with Prof. Philip B. Stark
Saturday October 21, 2017 at 11:00 AM
100 Genetics & Plant Biology, UC Berkeley
There’s no perfect way to count votes. To paraphrase Ulysses S. Grant and Richard M. Nixon, “Mistakes will be made.” Voters don’t always follow instructions. Voting systems can be mis-programmed. Ballots can be misplaced. Election fraud is not entirely unknown in the U.S. And the more elections depend on technology, the more vulnerable they are to failures, bugs, and hacking–domestic and foreign.
How can we protect elections against honest mistakes and nation states that want to influence our political system? If we vote on paper ballots and keep track of them well, we can double-check election results by inspecting a random sample of ballots. If the results are right, a very small random sample can suffice to confirm the results; if the results are wrong, a full manual count may be required to set the record straight.
“Risk-limiting audits” (RLAs), developed in 2007, guarantee that if the outcome is wrong, there is a large chance that the audit will correct the record before the results are official. They have been tested in California, Colorado, Ohio, and Denmark. Colorado will be the first state to routinely conduct RLAs, starting in November, 2017, and Rhode Island just passed a law requiring RLAs starting in 2018. An immediate national push for RLAs could give the public justified confidence in the 2018 midterm elections and the 2020 presidential election. But time is short.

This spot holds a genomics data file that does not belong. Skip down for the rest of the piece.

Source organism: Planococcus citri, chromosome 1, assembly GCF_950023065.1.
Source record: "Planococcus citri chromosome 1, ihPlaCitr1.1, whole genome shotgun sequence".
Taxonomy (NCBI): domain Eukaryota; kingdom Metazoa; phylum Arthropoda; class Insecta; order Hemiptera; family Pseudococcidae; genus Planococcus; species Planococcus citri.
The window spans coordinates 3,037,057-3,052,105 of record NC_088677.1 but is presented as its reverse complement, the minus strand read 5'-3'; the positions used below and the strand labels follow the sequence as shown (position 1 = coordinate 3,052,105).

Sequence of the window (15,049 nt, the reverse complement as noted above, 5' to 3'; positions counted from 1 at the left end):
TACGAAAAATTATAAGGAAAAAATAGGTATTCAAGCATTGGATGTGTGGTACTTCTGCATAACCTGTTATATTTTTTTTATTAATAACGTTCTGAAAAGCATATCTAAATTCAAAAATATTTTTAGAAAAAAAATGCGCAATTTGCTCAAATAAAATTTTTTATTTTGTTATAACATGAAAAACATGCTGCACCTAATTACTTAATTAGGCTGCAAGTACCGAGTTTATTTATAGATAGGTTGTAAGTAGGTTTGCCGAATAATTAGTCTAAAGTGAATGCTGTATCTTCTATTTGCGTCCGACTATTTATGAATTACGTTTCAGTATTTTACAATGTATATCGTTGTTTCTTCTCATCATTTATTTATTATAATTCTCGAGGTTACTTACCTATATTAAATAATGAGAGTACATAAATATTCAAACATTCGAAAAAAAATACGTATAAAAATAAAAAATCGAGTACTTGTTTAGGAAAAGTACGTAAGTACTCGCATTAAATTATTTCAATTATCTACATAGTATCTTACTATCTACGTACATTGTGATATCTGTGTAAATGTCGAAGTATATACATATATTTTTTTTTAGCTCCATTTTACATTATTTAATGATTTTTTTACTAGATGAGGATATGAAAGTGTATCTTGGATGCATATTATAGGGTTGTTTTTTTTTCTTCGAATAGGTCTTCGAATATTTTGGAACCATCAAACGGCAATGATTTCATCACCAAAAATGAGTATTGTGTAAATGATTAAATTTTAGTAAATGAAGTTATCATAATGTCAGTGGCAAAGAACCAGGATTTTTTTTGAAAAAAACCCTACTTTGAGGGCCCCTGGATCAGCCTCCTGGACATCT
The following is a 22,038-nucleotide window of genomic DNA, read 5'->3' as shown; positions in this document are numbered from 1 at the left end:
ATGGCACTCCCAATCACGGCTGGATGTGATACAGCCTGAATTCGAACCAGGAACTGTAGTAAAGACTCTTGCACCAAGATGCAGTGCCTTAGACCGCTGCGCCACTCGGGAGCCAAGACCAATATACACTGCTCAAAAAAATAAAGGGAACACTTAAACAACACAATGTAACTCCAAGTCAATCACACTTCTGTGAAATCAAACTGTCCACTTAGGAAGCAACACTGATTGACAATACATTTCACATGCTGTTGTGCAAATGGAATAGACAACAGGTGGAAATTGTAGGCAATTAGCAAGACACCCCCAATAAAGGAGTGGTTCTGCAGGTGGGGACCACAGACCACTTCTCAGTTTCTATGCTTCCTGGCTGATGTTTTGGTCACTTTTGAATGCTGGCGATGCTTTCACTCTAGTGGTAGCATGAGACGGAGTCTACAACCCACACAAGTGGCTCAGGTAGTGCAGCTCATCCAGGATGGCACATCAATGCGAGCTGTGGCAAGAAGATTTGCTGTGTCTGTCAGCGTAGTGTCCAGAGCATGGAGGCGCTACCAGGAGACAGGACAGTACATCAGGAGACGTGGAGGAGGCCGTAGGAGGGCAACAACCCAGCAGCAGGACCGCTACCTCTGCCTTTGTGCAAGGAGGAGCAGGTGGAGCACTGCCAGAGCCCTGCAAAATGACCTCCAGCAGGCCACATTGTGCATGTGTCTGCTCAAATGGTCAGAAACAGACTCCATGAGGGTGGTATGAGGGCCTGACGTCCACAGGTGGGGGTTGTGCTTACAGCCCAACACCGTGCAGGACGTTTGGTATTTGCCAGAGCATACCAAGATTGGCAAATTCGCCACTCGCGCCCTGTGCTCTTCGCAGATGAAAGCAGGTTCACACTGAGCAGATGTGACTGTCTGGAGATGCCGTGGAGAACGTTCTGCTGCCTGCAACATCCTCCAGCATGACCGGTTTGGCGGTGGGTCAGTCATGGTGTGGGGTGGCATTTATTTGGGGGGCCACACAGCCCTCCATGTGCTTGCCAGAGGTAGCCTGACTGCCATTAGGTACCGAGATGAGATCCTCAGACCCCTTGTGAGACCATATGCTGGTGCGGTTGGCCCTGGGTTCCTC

Philip B. Stark is Associate Dean of the Division of Mathematical and Physical Sciences and Professor of Statistics at University of California, Berkeley.
Stark’s research centers on inference (inverse) problems, especially confidence procedures tailored for specific goals. Applications include the Big Bang, causal inference, the U.S. census, climate modeling, earthquake prediction, election auditing, food web models, the geomagnetic field, geriatric hearing loss, information retrieval, Internet content filters, nonparametrics (confidence sets for function and probability density estimates with constraints), risk assessment, the seismic structure of Sun and Earth, spectroscopy, spectrum estimation, and uncertainty quantification for computational models of complex systems. Numerical optimization is important to his work; he has published some optimization software. He is also interested in nutrition, food equity, and sustainability and is studying whether foraging wild foods could contribute meaningfully to nutrition, especially in “food deserts.”